8:

Alternate proposal:

Buy host's books in sufficient quantity so that he can afford to travel to sunny climes and restock natural 'feel-good' elements: VitD, fresh air, exercise, meeting new people, hearing new ideas, etc.

9:

Taliking of which & the dome inthe forest etc ... Any thoughts on this & related, supposedly-authenticated material ??

10:

Yeah: it's most likely a left-hand/right-hand disconnect—a superblack DoD program somewhere is testing a hypersonic drone, someone saw it in public and demanded an Air Force UFO investigation, investigators confirmed that yes, there is a UFO—but don't have the security clearance to know about the classified program behind it, and wouldn't be allowed to admit to it if they did.

11:

So no Charlie at Worldcon in 2017, but hopefully at the Dublin Worldcon in 2018?

12:

Yay, a mention of Transreal directly on the front page.

Just for the record, I've been getting signed copies of everything Stross from them for a while now - I must have 4 or 5 at least. Old school bookstore with personal service (in my case, by email). Can't recommend Mike Calder enough.

I just wish they had access to more authors for signatures...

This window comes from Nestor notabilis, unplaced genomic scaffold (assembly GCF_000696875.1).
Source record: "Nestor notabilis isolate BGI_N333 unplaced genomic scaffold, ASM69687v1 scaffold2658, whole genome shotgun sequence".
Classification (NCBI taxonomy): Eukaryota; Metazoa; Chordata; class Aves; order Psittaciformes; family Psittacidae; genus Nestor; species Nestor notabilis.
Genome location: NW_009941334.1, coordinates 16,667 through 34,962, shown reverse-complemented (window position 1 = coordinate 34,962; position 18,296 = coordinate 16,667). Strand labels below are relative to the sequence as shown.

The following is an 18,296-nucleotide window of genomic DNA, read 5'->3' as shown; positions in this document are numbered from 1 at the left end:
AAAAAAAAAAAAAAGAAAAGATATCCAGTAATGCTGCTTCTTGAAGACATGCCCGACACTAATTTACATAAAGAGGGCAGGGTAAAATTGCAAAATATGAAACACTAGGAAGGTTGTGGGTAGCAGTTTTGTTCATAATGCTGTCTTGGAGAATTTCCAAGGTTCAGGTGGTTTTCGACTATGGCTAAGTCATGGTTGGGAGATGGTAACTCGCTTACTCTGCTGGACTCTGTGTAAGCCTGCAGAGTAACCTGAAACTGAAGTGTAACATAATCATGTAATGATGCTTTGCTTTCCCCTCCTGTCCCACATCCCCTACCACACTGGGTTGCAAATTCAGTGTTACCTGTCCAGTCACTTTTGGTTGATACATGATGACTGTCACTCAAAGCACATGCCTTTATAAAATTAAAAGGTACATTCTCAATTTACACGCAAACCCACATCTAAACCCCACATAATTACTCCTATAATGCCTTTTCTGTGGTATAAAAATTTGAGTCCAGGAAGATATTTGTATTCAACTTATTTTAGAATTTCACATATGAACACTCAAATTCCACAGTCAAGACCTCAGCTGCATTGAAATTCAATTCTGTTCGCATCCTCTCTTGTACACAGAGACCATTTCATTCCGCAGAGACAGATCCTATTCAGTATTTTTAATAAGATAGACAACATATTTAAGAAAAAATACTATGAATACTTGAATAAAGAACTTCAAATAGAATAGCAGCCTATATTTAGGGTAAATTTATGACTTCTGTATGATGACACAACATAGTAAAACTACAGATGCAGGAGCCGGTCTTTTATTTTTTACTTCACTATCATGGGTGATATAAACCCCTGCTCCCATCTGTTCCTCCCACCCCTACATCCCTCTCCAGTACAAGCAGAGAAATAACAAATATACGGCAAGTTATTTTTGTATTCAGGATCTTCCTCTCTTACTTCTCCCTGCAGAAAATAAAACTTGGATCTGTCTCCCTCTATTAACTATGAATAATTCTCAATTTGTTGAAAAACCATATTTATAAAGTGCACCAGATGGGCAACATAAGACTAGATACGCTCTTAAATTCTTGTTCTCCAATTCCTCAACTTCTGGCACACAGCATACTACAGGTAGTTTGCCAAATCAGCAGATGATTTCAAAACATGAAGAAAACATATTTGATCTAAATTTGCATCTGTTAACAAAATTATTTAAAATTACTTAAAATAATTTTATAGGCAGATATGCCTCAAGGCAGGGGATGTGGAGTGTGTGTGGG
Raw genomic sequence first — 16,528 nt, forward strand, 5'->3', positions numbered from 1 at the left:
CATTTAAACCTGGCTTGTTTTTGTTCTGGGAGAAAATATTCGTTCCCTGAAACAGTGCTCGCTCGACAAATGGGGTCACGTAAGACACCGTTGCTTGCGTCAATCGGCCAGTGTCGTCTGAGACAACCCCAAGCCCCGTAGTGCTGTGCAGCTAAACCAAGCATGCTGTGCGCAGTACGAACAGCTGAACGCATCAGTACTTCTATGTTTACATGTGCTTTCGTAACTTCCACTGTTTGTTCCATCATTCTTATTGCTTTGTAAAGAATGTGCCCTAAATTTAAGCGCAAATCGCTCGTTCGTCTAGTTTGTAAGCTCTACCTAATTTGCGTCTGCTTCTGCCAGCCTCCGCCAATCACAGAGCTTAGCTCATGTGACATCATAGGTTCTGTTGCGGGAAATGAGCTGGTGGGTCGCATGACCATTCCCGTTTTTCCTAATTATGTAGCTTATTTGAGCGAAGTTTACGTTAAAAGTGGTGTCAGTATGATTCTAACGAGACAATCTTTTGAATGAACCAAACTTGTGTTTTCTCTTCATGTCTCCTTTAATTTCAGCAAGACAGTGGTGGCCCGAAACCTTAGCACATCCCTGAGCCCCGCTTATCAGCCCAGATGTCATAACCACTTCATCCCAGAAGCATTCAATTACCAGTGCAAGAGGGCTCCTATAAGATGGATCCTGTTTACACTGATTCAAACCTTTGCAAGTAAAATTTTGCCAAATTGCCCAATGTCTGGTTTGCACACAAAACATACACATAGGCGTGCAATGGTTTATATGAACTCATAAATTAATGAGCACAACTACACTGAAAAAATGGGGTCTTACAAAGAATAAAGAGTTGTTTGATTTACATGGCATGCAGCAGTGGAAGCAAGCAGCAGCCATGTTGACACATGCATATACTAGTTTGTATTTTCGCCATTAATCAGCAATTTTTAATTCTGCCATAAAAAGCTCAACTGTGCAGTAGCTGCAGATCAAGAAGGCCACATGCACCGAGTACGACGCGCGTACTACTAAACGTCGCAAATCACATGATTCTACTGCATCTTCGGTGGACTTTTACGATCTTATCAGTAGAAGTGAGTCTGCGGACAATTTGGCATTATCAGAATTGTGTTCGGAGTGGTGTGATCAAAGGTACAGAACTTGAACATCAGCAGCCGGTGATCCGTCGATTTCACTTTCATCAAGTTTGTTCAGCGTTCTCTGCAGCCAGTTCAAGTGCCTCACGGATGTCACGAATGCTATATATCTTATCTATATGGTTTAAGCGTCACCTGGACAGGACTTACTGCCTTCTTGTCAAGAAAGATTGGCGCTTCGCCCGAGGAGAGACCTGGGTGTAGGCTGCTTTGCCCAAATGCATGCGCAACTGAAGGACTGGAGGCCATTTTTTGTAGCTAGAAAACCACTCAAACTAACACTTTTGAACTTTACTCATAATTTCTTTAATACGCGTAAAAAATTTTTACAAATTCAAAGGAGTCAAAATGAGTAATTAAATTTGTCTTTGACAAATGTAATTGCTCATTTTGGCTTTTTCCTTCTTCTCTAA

13:

These days Stateside it's well-intentioned clever subordinates with good reason to be paranoid desperately trying to yank the choke-chain around their superiors' necks. It's not working.

14:

Hypersonic drone
Which implies a major breakthrough in aeronautics, & specifically propulsion systems & their efficiency, if nothing else ...
How likely is this, actually?
Though, I admit it is far more ( like at least 99:1 ) likely that the "real UFO" explanation ....

15:

If we knew what they are, they wouldn't be "unidentified"

16:

When is "The Delirium Brief" going to come out in a UK (trade?) paperback? I think you mentioned earlier there won't be a regular US sized paperback, same as for "The Nightmare Stacks", but I was able to get a UK paperback for that one.

I have all of the rest of the series in paperback and having to switch to hardcover for the rest of the series is likely to trigger some kind of OCD like symptoms.

17:

DARPA falcon?.

I'm not sure that propulsion is the problem needing to be solved. Stuff can be made to go fast, at least for short times.